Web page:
Question of the Week: November 14th, 2017.

What does a positive response to coming out as asexual look like to you?

We hear about all the horrible things that people get asked when they come out as ace, but less about the good stories, or suggestions for how people should react when someone comes out to them.

As much as I don’t think Every Heart A Doorway is amazingly revolutionary for it’s ace rep, I really appreciate it for having a ‘yeah cool of course that’s normal’ absolutely no drama coming out scene.  I would like to see that modelled in more places.

Personally, I’d like people to be positive and curious when I come out to them.  I’d like to explain to them what being ace looks like for me, and how it affects the relationships I have in my life.

How would you like people to react when you come out to them?  Are their questions you would like them to ask or things you would like them to say?  Or would you prefer to not talk about it further and have them do their own homework?

About astarlia

Astarlia is proud of herself for only having volunteered for..... okay if you have to stop and count it's probably too many things isn't it? She is passionate about nerd culture, disability and mental health, alternative relationships, sexuality, and young adult fiction.
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4 Responses to Question of the Week: November 14th, 2017.

  1. abonnace says:

    I feel weird sometimes admitting this but I’ve strangely has very positive responses or weirdly “non” responses to coming out. I came out to a friend recently via messenger and he just sent me a thumbs up gif and said “um cool?” he didn’t ask me any questions or anything it was kind of like he didn’t know what to say to that?
    I’ve also had people ask me questions which i don’t mind answering, since usually they’ve been honestly curious about this thing they’ve never heard about before.
    To me a positive coming out experience would be a combination of the two, to have someone just be cool with it and maybe want to know more in a respectful way, because they want to understand you better. Ideally i hope to come to a point where i don’t have to explain anything and i can just say hey I’m asexual and they will know what that means and it wont be a big deal.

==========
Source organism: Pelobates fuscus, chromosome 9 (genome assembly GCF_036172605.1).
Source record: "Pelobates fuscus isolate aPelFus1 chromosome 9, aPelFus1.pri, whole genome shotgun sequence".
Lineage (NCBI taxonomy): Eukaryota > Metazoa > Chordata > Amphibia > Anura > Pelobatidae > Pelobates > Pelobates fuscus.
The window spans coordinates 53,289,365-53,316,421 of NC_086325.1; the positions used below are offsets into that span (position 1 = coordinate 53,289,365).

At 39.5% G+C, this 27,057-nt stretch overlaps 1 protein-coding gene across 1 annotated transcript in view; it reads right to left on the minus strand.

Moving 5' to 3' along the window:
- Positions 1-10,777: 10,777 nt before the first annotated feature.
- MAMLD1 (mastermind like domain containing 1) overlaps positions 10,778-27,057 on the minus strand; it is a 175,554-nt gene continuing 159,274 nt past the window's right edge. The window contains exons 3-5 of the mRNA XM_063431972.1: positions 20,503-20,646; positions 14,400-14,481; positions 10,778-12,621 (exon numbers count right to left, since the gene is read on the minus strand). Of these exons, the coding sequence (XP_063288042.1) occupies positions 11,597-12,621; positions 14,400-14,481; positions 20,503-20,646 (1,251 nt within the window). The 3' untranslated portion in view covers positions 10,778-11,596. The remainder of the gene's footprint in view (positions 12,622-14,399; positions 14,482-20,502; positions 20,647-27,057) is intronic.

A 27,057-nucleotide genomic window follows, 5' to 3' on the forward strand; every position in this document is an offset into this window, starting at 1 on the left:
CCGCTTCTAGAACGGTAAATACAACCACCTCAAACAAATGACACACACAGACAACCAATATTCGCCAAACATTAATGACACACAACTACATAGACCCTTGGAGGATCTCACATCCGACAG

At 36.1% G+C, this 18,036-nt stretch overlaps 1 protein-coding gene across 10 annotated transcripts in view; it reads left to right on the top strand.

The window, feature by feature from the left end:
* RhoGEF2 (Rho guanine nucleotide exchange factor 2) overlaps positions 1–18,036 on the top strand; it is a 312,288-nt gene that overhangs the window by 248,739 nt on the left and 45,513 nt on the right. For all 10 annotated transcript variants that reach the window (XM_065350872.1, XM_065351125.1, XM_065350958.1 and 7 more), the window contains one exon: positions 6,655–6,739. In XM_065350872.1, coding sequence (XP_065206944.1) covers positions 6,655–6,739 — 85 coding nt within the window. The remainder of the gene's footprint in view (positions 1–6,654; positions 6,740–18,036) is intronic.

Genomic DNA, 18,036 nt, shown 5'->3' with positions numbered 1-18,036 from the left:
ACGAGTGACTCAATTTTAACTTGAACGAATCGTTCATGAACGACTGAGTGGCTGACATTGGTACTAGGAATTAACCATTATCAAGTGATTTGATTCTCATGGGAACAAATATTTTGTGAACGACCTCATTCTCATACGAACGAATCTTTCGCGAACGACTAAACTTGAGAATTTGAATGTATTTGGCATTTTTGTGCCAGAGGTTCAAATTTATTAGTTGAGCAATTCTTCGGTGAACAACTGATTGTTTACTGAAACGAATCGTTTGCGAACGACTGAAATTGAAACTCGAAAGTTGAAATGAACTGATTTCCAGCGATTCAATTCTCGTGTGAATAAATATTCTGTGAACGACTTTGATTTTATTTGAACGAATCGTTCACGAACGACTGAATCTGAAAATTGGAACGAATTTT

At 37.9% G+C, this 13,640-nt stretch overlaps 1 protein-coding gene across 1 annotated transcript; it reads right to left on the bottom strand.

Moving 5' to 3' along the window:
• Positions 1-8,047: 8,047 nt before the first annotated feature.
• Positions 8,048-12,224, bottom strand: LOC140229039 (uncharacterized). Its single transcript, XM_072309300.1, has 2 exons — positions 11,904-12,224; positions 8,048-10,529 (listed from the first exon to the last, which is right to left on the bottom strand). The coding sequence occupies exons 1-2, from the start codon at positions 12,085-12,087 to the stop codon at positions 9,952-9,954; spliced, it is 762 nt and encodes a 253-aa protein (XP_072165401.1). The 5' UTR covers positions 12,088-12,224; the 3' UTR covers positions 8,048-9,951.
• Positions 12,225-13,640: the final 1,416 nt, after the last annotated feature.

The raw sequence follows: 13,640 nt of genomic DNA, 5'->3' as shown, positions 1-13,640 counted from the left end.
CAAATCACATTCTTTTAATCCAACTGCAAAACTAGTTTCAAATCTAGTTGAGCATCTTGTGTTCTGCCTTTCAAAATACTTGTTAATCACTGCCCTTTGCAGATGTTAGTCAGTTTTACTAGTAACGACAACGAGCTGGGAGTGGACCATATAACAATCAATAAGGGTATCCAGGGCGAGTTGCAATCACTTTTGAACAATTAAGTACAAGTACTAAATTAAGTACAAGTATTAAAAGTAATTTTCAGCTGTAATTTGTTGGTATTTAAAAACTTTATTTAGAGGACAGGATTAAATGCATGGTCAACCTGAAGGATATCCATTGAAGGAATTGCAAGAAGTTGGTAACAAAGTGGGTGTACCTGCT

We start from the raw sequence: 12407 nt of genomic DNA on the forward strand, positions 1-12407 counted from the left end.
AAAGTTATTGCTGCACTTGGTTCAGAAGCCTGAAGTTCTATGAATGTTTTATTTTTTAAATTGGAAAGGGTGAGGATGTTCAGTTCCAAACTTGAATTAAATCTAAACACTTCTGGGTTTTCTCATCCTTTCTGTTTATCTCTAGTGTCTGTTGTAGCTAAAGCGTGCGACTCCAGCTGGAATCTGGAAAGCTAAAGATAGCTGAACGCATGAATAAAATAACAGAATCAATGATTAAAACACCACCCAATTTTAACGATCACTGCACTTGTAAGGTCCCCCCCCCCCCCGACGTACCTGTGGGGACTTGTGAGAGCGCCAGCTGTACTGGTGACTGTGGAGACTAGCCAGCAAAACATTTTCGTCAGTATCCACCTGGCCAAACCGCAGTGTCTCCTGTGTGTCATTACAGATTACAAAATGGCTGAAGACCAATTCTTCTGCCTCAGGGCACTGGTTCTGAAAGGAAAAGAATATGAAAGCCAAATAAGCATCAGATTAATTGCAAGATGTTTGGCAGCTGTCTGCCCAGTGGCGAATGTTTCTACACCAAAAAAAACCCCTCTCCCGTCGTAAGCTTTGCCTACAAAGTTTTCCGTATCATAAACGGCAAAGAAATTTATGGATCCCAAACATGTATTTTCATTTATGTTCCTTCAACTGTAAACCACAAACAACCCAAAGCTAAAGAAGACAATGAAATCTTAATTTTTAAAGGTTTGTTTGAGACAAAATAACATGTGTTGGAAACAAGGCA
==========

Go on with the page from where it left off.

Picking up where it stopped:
2. DasTenna says:

    The best coming out I ever experienced – and I experienced mostly positive reactions – was with a friend who has some opinions on gay people that are worth being critizised (which I do – permanently). When I came out to him, he listened, let me do the explaining, and asked curious and polite questions. And when I finished, he said: “It´s difficult for me to imagine people not feeling sexually attracted, but that doesn´t mean they don´t exist.” I like him for his honesty.

  3. Rivers says:

    I have come out to relatively few people, so when I do, it’s usually pretty calculated on my part. I’ve only had one of those really blow up in my face (and it was because she had apparently missed the memo despite me being out as ace for three months).

    I have a couple of positive stories though, and coming out to these people made me feel really free and happy and loved. The reaction I want often comes from how well I know the person. I personally prefer a supportive reaction as opposed to a non-reaction. Supportive reactions don’t have to be particularly drawn out or long either.

    Story One:

    The second time I ever came out to anybody, I decided to do it to my entire core friend group. I was asked to give input on something, I think it was the attractiveness of some actor or other in an argument (there was a little more to it, but I can’t remember), and so I told them that I didn’t really have an opinion on that because I was asexual. And with no further explanation they were just like “true that” and continued on with the debate. They didn’t even ask me what that meant because they already knew. Later on, they did end up asking a few things which included my romantic orientation (THEY KNEW TO ASK FOR/IF I HAD A ROMANTIC ORIENTATION), and they got really excited when I introduced the concept of a squish. This was pretty big considering how little most people know about this kind of thing, and even more so seeing as my friends and I mostly come from a very conservative homeschool community (I love being homeschooled and it saved my life, but it somewhat restricts the kind of people you are around).

    Story two:

    (Note: My best friend and I have always had a long distance relationship, which is why she was not part of my coming out to my core friend group)

    When I came out to my best friend, who is currently my squish, she hugged me and then kind of just held me for several minutes and just made sure I understood that she supported and loved me. And that was one of the best things ever coming from her. She didn’t know so much as some of my other friends did, but she’s always been 100% there for me and being my squish and all she knows a bit more about it then most people.

  4. Cracticus says:

    The sorts of responses I prefer are along the lines of “we thought so” or “that makes sense”. I’ve had some positive seeming responses that made me uncomfortable. Back when I thought I was demi I had one friend who keep telling me how sweet she thought it was. I didn’t know how to tell her I didn’t like her response.

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